“Mom guilt. Consolation prize. Not a natural birth. Easy way out.”
These are all phrases I have heard women say when “C-section” is brought up.
What the actual heck?!?!
Do we, as a society not realize exactly all that goes into a surgical birth? Because I truly believe that if we step back and look at all that goes into a c-section (and all that comes out too) we would have more respect for the process and the women who give birth this way.
Allow me to shed some light on the often unforeseen realities of this surgery.
It actually IS a major surgery. MAJOR. They literally take your uterus out of your body. But then it’s life changing! You get a baby at the end!
I dont know of any other major surgery where they basically give you a prize.
The recovery is no-joke. Things that many take for granted such as carrying my older child, driving and walking up stairs are out of the question for the immediate recovery period. It makes for a good excuse to take it easy!
And if you forget to slow down, your body will tell you but heads up! You probably won't like it.
Your arms will be stretched out to the sides and possibly strapped down for the surgery. Laying down on the operating table totally exposed with your arms stretched out. It is a weird feeling.
You may get extremely nauseous or vomit. This is completely normal and completely awful.
For the record, puking while having to lay on your back sucks. The anesthesiologist typically is right next to your head through the whole procedure and usually pretty on top of helping you through that with suction and a vomit bag.
They are your new best friend.
You will notice pressure and tugging as they are performing the surgery. The anestheia doesn’t numb you from feeling pressure and during this surgery, there is a whole lot of it!!! It can be extremely uncomfortable.
Let me rephrase that… It can actually HURT!
Some area hospitals have the option for a clear drape so you can watch the procedure. If this is your thing and you can handle that at least.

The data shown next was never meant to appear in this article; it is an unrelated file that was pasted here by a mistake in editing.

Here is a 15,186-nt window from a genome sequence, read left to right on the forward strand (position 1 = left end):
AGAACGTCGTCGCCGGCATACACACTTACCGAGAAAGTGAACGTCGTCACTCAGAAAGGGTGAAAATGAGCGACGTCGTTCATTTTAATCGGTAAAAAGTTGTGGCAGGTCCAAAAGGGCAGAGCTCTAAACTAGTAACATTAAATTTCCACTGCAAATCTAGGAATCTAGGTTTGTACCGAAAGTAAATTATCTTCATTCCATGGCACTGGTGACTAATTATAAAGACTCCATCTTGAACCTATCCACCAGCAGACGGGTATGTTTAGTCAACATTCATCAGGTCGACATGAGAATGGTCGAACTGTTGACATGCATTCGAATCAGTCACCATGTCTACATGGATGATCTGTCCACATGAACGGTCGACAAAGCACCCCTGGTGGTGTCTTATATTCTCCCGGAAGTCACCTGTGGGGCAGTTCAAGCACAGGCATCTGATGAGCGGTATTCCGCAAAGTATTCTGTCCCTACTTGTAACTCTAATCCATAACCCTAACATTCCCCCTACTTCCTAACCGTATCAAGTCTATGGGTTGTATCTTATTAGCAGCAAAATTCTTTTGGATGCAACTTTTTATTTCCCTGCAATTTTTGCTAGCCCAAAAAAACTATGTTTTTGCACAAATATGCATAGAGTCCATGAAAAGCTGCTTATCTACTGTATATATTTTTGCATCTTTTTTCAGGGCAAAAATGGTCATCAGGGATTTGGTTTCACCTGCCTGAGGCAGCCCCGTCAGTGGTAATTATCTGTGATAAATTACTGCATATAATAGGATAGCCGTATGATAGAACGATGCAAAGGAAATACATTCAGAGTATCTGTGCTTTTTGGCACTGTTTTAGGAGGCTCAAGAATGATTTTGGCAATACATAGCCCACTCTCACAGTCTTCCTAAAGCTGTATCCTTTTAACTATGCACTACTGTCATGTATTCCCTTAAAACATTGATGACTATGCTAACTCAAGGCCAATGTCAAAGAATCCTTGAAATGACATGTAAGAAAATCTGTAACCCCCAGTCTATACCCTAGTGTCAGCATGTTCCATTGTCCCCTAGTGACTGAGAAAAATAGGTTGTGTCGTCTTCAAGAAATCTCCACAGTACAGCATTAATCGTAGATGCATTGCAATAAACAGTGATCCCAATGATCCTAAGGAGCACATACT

If you have a support person in the OR with you and pick the clear drape, make sure they’re able to handle that as well. They will see much more than you will and I promise that your medical team doesn't want your support person suddenly becoming a patient right alongside you.
An alternative to this is to ask your medical team to drop the drape when the baby is delivered. This may be a good “happy medium” for everyone.
Your baby will be born relatively quickly (5-10 min) but the repair takes much longer (30-45 min). They seem shocked that the baby is out so quickly and then wonder what is taking so long when they are still in surgery for the repair.
In an urgent or emergent cesarean, they deliver the baby VERY quickly and general anesthesia may be used.
The OR is often very COLD. It’s a sterile environment and everyone but you is covered in sterile gowns and hair nets and gloves and basically a ton of layers.
Everyone but you.
So, as the patient on the operating table, naked, you may feel cold. You may even shake. Hang in there! If you took a birth class and practiced any coping tools for contractions, this is a great time to put those to the test!
Think long, slow breaths, visualizations, scents (if your local hospital allows this) or music.
Coughing, vomiting, laughing sneezing etc. can feel like your insides are trying to come out after the procedure. Things like holding a pillow over the incision can help mitigate this. It will get better!!!
Bowel movements are something that you may have taken for granted prior to surgery. Many women experience constipation post surgery as their bowels had to be heavily manipulated in order to get the baby out.
Most likely, your provider will prescribe something to help with this. My advice? Listen to your provider! The last thing you want is to be constipated.